Good Funding and Liquidity: BOA is primarily funded by granular deposits. Liquidity is adequate with a sound 92% loans/deposits ratio and a 171% liquidity coverage ratio at end-1H21. In 1H21 deposits grew by 3.3% and supportive liquidity conditions helped BOA reduce its reliance on Central Bank funding (end-1H21: 5% of total funding; end-1H20: 9%).


Real GDP Growth of 3.2%: Pressures on the operating environment from the pandemic have decreased and Fitch expects real GDP growth of 3.2% in both 2022 and 2023. An easing of the disruptions from the health crisis and improved rainfall following a two-year drought will support the rebound. We expect fiscal policy to remain expansionary until at least 2023.



Rating Sensitivities

Factors that could, individually or collectively, lead to negative rating action/downgrade:
BOA's IDRs and GSR would be downgraded if the Moroccan state's ability or propensity to support the bank weakened.


BOA's VR is sensitive to further deterioration in the operating environment and adverse developments surrounding the future of the health crisis. The VR could be downgraded if BOA's asset quality deteriorates markedly, particularly if the stage 3 loans ratio sustainably exceeds 14%, resulting in a significant weakening of the bank's profitability and capital position. A decrease in the CET1 buffers over the minimum regulatory requirements would also be rating-negative.


The National Rating could be downgraded if the bank's Local Currency IDR was downgraded and Fitch believes BOA's creditworthiness has weakened relative to other Moroccan issuers.


Factors that could, individually or collectively, lead to positive rating action/upgrade:
An upgrade of BOA's IDRs could be primarily driven by an upgrade of the GSR. However, the latter would require an upgrade of the sovereign's IDRs. This is not our base case given the Stable Outlook on Morocco's sovereign rating.


An upgrade of the VR is unlikely in the near term, although it could result from a sustained improvement in the operating environment in the medium term or a sustained material strengthening of the bank's earnings capacity and capital position.


The National Rating could be upgraded if Fitch believes BOA's creditworthiness has improved relative to other Moroccan issuers.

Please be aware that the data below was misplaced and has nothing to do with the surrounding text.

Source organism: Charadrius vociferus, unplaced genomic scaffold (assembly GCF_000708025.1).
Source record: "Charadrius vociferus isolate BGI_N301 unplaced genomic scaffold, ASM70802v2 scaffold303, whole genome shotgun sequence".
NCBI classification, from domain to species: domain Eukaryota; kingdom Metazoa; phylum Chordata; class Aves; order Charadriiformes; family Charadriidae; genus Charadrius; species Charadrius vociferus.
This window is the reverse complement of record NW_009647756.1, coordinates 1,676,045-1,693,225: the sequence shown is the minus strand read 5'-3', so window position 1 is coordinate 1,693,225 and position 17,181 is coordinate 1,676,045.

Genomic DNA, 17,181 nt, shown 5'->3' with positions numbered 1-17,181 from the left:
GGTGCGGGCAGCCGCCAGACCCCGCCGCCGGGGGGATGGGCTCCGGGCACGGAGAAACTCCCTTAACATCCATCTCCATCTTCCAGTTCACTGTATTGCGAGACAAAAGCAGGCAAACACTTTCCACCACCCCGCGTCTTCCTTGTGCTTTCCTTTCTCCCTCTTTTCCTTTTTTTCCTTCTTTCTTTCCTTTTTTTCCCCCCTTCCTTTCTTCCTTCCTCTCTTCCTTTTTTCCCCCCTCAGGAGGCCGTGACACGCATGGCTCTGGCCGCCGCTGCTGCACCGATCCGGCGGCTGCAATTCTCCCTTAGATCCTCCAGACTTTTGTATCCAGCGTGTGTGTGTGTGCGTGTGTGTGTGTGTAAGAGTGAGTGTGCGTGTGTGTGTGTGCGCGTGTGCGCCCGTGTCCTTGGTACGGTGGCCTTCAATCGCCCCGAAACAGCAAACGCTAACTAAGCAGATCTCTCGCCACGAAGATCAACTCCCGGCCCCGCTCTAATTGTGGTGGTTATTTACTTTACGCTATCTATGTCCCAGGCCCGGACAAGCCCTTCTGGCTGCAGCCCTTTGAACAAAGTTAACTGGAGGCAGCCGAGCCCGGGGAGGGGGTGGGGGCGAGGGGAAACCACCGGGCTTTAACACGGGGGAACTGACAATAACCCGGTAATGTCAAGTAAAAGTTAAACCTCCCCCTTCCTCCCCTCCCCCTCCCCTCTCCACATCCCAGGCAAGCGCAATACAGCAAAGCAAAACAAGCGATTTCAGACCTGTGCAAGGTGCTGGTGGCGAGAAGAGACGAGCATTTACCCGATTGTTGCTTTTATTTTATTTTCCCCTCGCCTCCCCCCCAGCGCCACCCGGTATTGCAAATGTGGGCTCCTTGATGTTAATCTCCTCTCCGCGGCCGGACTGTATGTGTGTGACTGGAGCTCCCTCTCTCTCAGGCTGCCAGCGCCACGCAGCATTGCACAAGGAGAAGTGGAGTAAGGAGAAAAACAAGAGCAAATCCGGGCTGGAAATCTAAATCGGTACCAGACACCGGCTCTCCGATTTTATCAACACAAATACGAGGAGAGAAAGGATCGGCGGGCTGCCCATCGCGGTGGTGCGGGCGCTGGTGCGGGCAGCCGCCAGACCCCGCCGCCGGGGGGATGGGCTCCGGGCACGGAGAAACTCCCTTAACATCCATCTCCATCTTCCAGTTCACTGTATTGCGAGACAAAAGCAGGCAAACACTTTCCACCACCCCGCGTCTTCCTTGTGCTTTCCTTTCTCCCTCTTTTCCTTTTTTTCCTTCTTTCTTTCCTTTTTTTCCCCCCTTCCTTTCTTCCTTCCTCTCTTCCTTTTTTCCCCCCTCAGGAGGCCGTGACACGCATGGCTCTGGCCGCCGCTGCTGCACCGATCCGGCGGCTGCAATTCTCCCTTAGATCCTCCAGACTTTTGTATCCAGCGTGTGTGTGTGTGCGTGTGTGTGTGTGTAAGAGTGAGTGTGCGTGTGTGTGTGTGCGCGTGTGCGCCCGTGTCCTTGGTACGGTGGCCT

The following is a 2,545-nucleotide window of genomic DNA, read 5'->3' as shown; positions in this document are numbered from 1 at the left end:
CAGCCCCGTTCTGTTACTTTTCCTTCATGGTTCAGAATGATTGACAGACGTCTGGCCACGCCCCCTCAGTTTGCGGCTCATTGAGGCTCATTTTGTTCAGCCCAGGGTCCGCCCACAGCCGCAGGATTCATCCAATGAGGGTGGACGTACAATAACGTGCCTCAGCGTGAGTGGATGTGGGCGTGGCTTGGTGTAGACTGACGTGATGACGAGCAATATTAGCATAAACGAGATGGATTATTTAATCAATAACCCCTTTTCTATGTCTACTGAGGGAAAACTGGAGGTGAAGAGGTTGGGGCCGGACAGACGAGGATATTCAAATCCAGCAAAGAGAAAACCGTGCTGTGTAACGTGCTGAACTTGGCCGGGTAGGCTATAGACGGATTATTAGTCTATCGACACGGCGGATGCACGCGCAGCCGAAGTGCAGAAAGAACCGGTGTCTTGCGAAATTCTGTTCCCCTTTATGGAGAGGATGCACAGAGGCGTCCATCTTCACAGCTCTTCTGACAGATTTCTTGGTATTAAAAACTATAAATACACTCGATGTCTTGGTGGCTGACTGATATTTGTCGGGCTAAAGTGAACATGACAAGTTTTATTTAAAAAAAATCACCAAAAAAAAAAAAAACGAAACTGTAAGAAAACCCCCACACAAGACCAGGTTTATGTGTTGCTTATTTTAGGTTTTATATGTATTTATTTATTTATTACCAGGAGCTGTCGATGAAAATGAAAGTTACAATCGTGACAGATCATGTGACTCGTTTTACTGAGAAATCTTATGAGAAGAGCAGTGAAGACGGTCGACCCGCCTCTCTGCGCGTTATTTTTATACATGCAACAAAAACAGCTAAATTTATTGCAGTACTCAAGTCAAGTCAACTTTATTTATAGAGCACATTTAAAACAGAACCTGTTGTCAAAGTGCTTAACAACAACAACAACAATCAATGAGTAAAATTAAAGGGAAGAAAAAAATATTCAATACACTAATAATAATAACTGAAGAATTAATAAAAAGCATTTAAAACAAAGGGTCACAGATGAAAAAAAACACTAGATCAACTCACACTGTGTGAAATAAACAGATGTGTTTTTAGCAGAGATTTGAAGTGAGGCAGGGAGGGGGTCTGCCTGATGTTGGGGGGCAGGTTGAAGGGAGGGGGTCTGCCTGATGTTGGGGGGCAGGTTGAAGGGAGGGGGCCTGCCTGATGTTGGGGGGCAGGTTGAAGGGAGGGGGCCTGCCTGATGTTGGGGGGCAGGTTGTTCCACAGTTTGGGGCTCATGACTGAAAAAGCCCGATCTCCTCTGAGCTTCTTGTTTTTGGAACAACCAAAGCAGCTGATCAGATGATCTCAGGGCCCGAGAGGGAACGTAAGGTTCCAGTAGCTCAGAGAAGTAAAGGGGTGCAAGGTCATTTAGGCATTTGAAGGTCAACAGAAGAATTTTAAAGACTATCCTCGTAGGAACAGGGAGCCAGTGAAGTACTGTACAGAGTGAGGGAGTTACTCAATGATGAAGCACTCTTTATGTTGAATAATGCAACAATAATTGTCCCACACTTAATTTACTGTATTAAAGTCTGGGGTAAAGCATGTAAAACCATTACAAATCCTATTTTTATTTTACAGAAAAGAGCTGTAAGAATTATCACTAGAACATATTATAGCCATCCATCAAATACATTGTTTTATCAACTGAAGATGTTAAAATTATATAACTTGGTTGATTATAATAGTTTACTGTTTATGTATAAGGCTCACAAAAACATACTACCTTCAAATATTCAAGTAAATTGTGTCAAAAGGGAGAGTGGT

The operating environment score of 'bb-' has been assigned above the 'b' category implied score, due the following adjustment reasons: 'macroeconomic stability' (positive) and 'sovereign rating' (positive).


Best/Worst Case Rating Scenario

International scale credit ratings of Financial Institutions and Covered Bond issuers have a best-case rating upgrade scenario (defined as the 99th percentile of rating transitions, measured in a positive direction) of three notches over a three-year rating horizon; and a worst-case rating downgrade scenario (defined as the 99th percentile of rating transitions, measured in a negative direction) of four notches over three years. The complete span of best- and worst-case scenario credit ratings for all rating categories ranges from 'AAA' to 'D'. Best- and worst-case scenario credit ratings are based on historical performance. For more information about the methodology used to determine sector-specific best- and worst-case scenario credit ratings, visit https://www.fitchratings.com/site/re/10111579



The principal sources of information used in the analysis are described in the Applicable Criteria.


Public Ratings with Credit Linkage to other ratings

BOA's IDRs are driven by a moderate probability of support from the Moroccan sovereign.


ESG Considerations

Unless otherwise disclosed in this section, the highest level of ESG credit relevance is a score of '3'. This means ESG issues are credit neutral or have only a minimal credit impact on BOA, either due to their nature or the way in which they are being managed by BOA. For more information on Fitch's ESG Relevance Scores, visit www.fitchratings.com/esg.